When Section 28 of the Local Government Act that outlawed education on LGBT+ issues, came into effect in England and Wales on the 24th May 1988 it had an impact on the lives of many young people, that is still being felt to this day, despite the Act being repealed in 2003. The act cast a long shadow, and occasionally through my position with LGBT+ education charity Diversity Role Models I encounter teachers unsure or worried about how to bring LGBT+ inclusive education into their classroom.
Thankfully, we are now seeing a shift. England has seen positive steps towards LGBT+ inclusion recently with the introduction of LGBT+ inclusive RSE in 2020/21 and Scotland introducing guidance in 2021. As a Wales based educator and youth worker, I am eagerly looking forward to the trials of an inclusive RSE curriculum in the nation later this year (2021) with a projected roll out sometime in mid-2022.
Being a nation with a large rural population, the isolation that young LGBT+ people in those areas experience is often a real and present harm to the well-being of our young people. There can also be a lack of localised LGBT+ youth and peer support in rural areas. This only adds to the urgent need to support the health and wellbeing of these young people by providing inclusive education in Welsh schools as soon as possible.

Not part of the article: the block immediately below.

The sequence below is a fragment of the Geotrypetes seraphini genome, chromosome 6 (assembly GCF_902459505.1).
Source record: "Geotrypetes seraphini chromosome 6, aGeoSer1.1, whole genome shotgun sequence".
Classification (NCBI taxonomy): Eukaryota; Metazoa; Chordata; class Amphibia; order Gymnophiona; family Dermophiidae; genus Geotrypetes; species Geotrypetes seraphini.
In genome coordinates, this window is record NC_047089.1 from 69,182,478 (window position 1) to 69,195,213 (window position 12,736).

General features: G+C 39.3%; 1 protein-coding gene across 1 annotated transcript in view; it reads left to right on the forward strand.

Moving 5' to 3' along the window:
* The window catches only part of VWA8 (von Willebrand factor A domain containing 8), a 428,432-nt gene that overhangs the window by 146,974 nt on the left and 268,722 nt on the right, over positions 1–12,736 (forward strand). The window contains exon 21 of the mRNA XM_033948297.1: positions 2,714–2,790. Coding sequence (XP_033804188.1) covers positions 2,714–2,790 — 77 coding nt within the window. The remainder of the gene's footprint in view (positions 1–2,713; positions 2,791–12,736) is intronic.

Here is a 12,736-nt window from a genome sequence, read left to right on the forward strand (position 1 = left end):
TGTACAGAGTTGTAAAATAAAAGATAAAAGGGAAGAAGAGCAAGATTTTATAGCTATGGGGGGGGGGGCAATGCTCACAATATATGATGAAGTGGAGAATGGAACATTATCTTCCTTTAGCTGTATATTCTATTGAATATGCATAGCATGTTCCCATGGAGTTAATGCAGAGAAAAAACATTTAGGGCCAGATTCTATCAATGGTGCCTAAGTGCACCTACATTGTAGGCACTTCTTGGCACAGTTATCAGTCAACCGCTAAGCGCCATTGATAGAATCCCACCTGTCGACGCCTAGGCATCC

A learning environment where LGBT+ identities are still not often visible, represented and accepted in parity with the heterosexual and cisgender communities mean that for many students it sends a negative and damaging message that their families, identities and relationships are wrong or invalid. It also creates a space where the lack of education representing those families and identities propagates misinformation and allows negative stereotypes to flourish. This leads to bullying and discrimination towards LGBT+ students and staff.
Schools and local authorities still receive challenges from groups opposed to the delivery of inclusive RSE within our schools. Many of these challenges are loaded with language and rhetoric only too familiar to those who remember the campaign that resulted in the enactment of Section 28. These challenges should be seen as a warning from history, a reminder that we cannot return to those times. Every student has the right to an education where they feel included and supported, where they have the same opportunity for learning as others, without fear of discrimination.
Kate Hutchison, Regional Officer of Diversity Role Models
Diversity Role Models Head of Education, Jac Bastian, will explore the importance of creating an LGBT+ inclusive learning environment and share the tools and resources needed for you to build your own pathway to LGBT+ inclusion. Through powerful personal stories, challenging scenarios and sharing practical tips, tools and resources you will leave the session equipped to create a clear action plan to take back to your school.
Originally from Swansea, Jac is passionate about grassroots activism and campaigning. He has worked at Diversity Role Models for nearly four years and in that time has trained thousands of staff members, delivered workshops to students at every phase and created a range of teaching resources on LGBT+ inclusion.
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